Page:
The Reverse Side of the Iron Lady

A great reformer, a friend of Poland and freedom, the symbol of female emancipation – the truth about Margaret Thatcher’s governance is much more complicated than these simple and overused clichés.


This is a file from the Wikimedia Commons.
This is a file from the Wikimedia Commons.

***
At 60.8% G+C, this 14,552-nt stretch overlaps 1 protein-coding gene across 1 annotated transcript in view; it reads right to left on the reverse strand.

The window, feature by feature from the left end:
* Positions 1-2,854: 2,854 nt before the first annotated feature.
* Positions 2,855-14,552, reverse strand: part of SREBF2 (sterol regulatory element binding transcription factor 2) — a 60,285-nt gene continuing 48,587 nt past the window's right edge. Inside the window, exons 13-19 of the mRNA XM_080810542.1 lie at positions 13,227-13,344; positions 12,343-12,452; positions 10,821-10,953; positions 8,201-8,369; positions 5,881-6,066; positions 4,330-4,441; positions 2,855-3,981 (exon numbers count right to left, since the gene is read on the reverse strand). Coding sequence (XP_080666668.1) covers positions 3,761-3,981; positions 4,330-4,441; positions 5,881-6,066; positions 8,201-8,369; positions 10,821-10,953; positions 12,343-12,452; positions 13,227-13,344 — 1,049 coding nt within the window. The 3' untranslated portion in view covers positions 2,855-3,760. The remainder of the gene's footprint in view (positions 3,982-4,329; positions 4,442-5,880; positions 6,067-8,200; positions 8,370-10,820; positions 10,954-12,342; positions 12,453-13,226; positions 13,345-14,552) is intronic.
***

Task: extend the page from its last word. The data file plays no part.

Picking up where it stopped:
Political celebration of Women’s Day is over. On that day, many forgotten debates revive. Some of them are trivial, but some of them are serious, all of them are the “hostages” of exaggerated “sex against sex” logic. But this year it is impossible not to go 20-30 years back in time, when the famous “Iron Lady” wielded power in 10 Downing Street, when some weeks ago Meryl Streep was awarded an Oscar for her role of the British Prime Minister Margaret Thatcher. When the film was coming out at Polish cinemas, I was following  press publications about Thatcher and her times with huge interest. Although years pass by, Poland still writes about Thatcher in the same way as it wrote 5, 10 or maybe even 15 years ago. Firstly, because of the convergence of her governance, which was an obvious turn in economic policy, with Polish political transformation and our close encounter with pros and cons of neoliberalism. These narratives are a propaganda of success, though it is a bit exaggerated. It is a song of praise about the saving role of her age for the United Kingdom, which is superficial and blind to defeats of Thatcher’s policy. The second way of writing about Thatcher, which is preferred by non-conservative authors, who basically do not support her achievements, is based on the logic of the war of sexes mentioned above, so it presents Margaret Thatcher as a warrior in the hostile world of males, who used to fight her unanimously and independently of their own views. It makes this traditionalist and conservative a bit of a heroine of a radical, progressive and even feminist world. So, what if it was all involuntarily?